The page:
BRL Hardy: Globalizing an Australian Wine Company
Figure 1: Position of BRL Hardy Europe in “Roles for national subsidiaries” Matrix Given that the UK market accounted for two-thirds of BRL Hardy’s export sales, it is a strategically important market. BRL Hardy Europe was highly competent subsidiary, too. The managing director, Christopher Carson had 20 years’ experience in the wine business with particular expertise in Italian wines. He had a sharp eye to detect subsidiary’s weak financial position and implemented cost cutting initiatives effectively enough to turn the subsidiary from incurring losses to generating profits, within a year (Exhibit 4). He also worked in close contact with Davies and was constantly engaged in improving relationship with HQ, despite certain disagreements over decentralization. Steve Millar, the CEO, didn’t see this as a threat as he was satisfied with the growth figures. Therefore, BRL Hardy Europe serves as a Strategic Leader to the parent BRL Hardy Co.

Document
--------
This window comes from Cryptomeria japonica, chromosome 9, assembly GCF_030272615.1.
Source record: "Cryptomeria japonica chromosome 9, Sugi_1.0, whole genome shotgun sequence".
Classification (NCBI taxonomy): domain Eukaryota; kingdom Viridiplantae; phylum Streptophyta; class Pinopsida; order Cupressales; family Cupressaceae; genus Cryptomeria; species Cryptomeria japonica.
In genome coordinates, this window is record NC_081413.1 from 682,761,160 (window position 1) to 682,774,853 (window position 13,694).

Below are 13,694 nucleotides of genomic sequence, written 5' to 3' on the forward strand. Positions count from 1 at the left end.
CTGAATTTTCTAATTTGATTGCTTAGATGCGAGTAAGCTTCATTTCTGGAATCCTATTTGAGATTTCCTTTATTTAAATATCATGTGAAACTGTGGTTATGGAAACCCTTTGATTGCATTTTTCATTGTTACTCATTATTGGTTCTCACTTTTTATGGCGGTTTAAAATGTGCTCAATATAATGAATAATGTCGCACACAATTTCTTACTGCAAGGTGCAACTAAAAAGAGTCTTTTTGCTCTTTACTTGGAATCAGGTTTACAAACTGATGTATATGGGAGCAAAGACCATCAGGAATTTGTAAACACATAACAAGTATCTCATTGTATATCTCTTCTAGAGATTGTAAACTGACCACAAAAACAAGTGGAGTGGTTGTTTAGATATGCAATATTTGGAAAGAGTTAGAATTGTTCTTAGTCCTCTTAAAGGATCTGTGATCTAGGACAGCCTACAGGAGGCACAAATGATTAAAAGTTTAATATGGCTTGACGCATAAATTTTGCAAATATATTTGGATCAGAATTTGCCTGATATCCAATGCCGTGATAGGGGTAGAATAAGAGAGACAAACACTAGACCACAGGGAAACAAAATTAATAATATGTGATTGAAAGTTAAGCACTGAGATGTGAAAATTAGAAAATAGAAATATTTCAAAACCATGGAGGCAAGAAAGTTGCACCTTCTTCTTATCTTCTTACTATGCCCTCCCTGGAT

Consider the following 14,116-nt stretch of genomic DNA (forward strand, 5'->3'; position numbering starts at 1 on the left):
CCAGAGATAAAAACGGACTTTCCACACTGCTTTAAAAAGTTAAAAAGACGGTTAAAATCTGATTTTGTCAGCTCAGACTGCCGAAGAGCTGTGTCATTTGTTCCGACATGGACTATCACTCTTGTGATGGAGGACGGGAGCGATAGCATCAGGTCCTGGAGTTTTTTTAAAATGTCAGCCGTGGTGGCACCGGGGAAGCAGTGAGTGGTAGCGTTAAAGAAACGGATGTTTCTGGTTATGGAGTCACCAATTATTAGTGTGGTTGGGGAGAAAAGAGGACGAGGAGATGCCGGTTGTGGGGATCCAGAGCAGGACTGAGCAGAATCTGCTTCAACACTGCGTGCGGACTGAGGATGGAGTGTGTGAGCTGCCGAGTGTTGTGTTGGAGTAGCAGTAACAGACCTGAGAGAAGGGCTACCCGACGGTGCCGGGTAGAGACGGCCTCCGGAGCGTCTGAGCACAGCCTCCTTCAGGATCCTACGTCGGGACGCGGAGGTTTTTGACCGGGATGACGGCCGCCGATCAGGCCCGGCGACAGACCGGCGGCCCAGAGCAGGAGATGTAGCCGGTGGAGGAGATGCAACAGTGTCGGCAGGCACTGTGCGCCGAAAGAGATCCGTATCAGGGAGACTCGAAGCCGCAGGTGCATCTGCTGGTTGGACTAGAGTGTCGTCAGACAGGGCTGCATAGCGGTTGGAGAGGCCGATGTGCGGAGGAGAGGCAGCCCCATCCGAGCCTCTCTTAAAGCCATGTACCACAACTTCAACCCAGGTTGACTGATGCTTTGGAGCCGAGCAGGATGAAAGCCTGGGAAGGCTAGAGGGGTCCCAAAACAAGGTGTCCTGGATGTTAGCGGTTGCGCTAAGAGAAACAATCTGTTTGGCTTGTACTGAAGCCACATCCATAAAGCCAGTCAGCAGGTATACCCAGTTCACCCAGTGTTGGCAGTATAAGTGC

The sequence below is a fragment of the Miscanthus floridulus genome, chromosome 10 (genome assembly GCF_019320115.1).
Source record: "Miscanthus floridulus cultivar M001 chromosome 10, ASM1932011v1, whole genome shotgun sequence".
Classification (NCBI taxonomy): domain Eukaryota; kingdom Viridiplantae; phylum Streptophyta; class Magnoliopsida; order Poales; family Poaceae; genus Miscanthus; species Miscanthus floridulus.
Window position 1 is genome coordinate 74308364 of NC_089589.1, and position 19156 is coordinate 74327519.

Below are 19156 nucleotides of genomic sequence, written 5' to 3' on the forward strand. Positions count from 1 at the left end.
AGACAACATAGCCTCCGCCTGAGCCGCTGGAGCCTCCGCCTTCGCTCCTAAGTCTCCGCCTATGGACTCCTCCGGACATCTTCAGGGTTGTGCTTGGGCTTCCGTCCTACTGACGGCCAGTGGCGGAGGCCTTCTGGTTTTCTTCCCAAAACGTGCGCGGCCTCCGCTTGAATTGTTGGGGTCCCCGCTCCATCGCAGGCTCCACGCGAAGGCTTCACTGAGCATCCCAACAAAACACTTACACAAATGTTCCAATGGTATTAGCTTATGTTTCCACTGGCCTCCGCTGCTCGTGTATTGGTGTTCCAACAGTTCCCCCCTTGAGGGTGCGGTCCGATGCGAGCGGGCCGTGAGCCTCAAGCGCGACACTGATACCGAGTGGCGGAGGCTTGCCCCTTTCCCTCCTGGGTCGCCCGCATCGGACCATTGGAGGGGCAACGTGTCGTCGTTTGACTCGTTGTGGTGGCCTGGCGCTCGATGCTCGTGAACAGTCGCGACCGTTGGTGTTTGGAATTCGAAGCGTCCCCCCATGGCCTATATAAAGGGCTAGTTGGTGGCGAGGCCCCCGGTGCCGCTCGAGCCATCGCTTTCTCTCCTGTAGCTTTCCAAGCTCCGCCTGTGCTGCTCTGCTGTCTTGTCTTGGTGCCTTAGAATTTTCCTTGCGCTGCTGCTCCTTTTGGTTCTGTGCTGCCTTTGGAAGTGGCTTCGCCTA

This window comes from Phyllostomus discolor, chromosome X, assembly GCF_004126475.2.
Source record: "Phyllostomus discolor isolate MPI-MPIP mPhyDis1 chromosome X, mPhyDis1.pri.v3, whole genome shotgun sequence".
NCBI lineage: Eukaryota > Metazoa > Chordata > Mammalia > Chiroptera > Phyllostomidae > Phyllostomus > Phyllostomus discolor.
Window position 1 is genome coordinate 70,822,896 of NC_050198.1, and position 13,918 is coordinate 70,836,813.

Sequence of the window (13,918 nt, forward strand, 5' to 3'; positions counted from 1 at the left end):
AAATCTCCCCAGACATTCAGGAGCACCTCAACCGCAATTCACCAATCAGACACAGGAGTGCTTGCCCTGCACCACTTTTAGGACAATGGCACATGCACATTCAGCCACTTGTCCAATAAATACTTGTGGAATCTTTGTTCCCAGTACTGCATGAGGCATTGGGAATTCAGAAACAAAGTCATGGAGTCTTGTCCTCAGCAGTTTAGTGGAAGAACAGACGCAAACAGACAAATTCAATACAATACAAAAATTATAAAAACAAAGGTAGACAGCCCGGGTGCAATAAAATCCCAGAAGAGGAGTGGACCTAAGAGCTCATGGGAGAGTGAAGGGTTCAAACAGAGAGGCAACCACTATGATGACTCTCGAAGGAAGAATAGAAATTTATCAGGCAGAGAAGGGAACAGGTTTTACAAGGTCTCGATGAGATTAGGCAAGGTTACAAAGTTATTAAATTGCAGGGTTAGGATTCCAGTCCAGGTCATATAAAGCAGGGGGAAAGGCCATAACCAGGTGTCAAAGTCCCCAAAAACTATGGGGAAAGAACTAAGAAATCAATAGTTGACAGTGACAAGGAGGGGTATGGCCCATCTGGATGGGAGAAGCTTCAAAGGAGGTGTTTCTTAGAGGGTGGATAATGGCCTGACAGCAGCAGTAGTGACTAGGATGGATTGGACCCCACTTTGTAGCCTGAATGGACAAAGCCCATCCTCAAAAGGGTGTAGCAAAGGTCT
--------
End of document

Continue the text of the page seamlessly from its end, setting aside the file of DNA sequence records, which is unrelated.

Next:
Should Mr. Millar approve Carson’s proposal to launch D’istinto? Defend your response with strong evidence and arguments. Ans. YES, Mr. Millar should approve Carlson’s proposal to launch D’istino. As a strategic leader, BRL Hardy Europe is well-equipped to analyse the local demand and consumer preferences. Throughout the case, there are instances of Carson explaining the differences between European market and Australian market. There was an “anti-branding” mentality amongst wine consumers. This kept the wine producing companies on their toes and eager to release new products. They liked to know about the wine that they were consuming. D’istino (instinctively) was positioned as value, Mediterranean lifestyle, relaxing, quality, food-friendly, warm, mass appealing and romantic. It had a small booklet with information about the wine. The product would also create a database of wine-and-food-loving consumers to whom future promotions could be...
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